"I came closer and saw that his body was burnt," Pilhutskyi said. "They didn't just shoot him. They also used that weapon which sends out fire."
The mayor of Bucha told CBC's Power & Politics there are more than 300 victims in his community, including children and senior citizens.
"You ask how we feel and what we feel? I'm sorry, the only thing is great anger," Anatoly Fedoruk told Catherine Cullen, "not only to Russian military but, I'm very sorry to say, even to Russian people."
He said this is how every Ukrainian is feeling, no matter where they live.
"If these crimes are not prosecuted, then they will happen again in different countries, in small countries," he said, adding that there may be even more victims who have not yet been found.
Russia says photos were 'stage managed'
Russian Foreign Minister Sergei Lavrov rejected the allegations, describing the scenes outside Kyiv as a "stage-managed anti-Russian provocation."
Kremlin spokesperson Dmitry Peskov said the images contained "signs of video forgery and various fakes."
Russia's UN ambassador, Vassily Nebenzia, insisted Monday at a news conference that during the time that Bucha was under Russian control, "not a single local person has suffered from any violent action." He said locals were moving freely around the town using cellphones and could post photos or video on social media "of any theoretical harassment," but they did not.
High-resolution satellite imagery by commercial provider Maxar Technologies showed that many of the bodies have been lying in the open for weeks, during the time that Russian forces were in Bucha. The New York Times first reported on the satellite images showing the dead.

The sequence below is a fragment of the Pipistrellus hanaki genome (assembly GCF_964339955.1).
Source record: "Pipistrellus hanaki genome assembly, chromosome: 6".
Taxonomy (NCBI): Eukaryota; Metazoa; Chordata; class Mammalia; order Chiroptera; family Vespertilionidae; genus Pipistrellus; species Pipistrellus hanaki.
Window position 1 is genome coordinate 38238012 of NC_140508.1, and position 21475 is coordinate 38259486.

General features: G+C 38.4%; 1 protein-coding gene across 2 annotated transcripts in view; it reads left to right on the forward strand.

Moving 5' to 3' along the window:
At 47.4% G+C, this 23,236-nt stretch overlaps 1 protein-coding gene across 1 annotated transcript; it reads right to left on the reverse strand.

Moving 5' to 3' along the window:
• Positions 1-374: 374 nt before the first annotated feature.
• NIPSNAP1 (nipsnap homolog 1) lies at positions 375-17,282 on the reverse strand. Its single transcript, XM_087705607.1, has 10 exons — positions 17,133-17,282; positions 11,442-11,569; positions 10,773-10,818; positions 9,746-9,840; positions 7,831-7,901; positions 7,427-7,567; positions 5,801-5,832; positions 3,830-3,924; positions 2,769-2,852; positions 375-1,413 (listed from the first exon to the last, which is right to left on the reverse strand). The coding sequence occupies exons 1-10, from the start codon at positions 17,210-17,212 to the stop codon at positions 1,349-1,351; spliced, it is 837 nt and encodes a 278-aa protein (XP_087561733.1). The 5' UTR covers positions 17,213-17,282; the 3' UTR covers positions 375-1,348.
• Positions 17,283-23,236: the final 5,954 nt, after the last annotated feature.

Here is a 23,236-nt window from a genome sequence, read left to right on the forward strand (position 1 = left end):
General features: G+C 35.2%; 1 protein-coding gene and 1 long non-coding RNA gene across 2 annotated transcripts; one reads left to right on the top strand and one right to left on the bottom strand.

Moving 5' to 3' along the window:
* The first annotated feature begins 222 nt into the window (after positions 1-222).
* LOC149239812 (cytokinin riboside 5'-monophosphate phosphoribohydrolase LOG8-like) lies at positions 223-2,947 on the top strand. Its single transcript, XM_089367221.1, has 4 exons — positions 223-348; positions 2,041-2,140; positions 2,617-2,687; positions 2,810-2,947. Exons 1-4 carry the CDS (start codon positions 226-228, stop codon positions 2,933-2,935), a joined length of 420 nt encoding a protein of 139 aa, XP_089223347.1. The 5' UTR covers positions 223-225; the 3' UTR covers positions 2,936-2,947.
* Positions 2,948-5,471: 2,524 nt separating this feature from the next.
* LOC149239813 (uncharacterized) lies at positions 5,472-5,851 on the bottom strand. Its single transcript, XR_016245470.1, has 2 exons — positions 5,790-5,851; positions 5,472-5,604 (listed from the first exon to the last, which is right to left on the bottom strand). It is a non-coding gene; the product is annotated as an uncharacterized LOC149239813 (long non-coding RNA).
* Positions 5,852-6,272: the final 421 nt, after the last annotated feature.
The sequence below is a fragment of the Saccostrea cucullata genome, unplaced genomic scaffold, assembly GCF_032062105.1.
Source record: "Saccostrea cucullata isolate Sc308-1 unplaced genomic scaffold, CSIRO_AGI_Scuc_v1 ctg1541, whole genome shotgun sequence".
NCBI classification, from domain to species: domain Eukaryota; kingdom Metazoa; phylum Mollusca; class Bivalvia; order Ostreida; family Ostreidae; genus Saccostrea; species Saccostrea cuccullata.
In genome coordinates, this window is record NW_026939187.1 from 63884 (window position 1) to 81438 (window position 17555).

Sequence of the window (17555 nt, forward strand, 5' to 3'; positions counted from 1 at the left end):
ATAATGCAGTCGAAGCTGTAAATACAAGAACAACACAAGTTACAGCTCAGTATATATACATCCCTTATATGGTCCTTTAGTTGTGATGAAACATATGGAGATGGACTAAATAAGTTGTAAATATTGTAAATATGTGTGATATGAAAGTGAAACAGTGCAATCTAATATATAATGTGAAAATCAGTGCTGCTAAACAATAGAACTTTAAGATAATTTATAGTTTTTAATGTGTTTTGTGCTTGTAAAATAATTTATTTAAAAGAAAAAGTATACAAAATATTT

Zelensky to address UN Security Council
Russia has similarly rejected previous allegations of atrocities as fabrications on Ukraine's part.
Ukrainian officials said the bodies of at least 410 civilians have been found in towns around Kyiv that were recaptured from Russian forces in recent days.
The Ukrainian prosecutor general's office described one room discovered in Bucha as a "torture chamber." In a statement, it said the bodies of five men with their hands bound were found in the basement of a children's sanatorium where civilians were tortured and killed.
Associated Press journalists reported seeing 21 bodies in Bucha, including a group of nine in civilian clothes who appeared to have been shot at close range. At least two had their hands tied behind their backs. A bag of groceries were spilled by one of the dead.
Zelensky will address the UN Security Council for the first time at a meeting Tuesday that is expected to focus on the killings.
In Motyzhyn, to the west of Kyiv, AP journalists saw the bodies of four people who appeared to have been shot at close range and thrown into a pit. Residents said the mayor, her son, and her husband — who had been bound and blindfolded — were among them.